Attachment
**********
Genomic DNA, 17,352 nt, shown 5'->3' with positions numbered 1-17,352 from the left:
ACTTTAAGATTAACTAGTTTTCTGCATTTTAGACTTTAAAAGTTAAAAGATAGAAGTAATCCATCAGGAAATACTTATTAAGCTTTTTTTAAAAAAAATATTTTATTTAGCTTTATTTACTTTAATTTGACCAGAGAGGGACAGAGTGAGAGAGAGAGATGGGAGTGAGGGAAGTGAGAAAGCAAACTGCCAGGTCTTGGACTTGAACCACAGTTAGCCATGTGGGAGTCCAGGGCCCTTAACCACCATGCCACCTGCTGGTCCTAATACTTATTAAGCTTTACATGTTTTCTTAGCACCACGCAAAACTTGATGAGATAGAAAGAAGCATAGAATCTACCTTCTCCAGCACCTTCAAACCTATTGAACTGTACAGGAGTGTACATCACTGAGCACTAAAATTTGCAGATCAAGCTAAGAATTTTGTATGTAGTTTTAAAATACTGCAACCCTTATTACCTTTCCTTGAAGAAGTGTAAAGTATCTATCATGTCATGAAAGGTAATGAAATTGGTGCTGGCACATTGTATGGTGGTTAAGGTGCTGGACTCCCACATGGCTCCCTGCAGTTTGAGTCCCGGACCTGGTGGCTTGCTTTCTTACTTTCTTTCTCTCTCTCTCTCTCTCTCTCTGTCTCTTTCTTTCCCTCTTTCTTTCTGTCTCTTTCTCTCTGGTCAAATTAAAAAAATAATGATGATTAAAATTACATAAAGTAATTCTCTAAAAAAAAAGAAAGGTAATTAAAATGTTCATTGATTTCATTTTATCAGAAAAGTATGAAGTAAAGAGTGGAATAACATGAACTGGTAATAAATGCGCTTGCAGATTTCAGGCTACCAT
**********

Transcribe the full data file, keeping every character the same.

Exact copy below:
Genomic DNA, 17,352 nt, shown 5'->3' with positions numbered 1-17,352 from the left:
ACTTTAAGATTAACTAGTTTTCTGCATTTTAGACTTTAAAAGTTAAAAGATAGAAGTAATCCATCAGGAAATACTTATTAAGCTTTTTTTAAAAAAAATATTTTATTTAGCTTTATTTACTTTAATTTGACCAGAGAGGGACAGAGTGAGAGAGAGAGATGGGAGTGAGGGAAGTGAGAAAGCAAACTGCCAGGTCTTGGACTTGAACCACAGTTAGCCATGTGGGAGTCCAGGGCCCTTAACCACCATGCCACCTGCTGGTCCTAATACTTATTAAGCTTTACATGTTTTCTTAGCACCACGCAAAACTTGATGAGATAGAAAGAAGCATAGAATCTACCTTCTCCAGCACCTTCAAACCTATTGAACTGTACAGGAGTGTACATCACTGAGCACTAAAATTTGCAGATCAAGCTAAGAATTTTGTATGTAGTTTTAAAATACTGCAACCCTTATTACCTTTCCTTGAAGAAGTGTAAAGTATCTATCATGTCATGAAAGGTAATGAAATTGGTGCTGGCACATTGTATGGTGGTTAAGGTGCTGGACTCCCACATGGCTCCCTGCAGTTTGAGTCCCGGACCTGGTGGCTTGCTTTCTTACTTTCTTTCTCTCTCTCTCTCTCTCTCTCTGTCTCTTTCTTTCCCTCTTTCTTTCTGTCTCTTTCTCTCTGGTCAAATTAAAAAAATAATGATGATTAAAATTACATAAAGTAATTCTCTAAAAAAAAAGAAAGGTAATTAAAATGTTCATTGATTTCATTTTATCAGAAAAGTATGAAGTAAAGAGTGGAATAACATGAACTGGTAATAAATGCGCTTGCAGATTTCAGGCTACCAT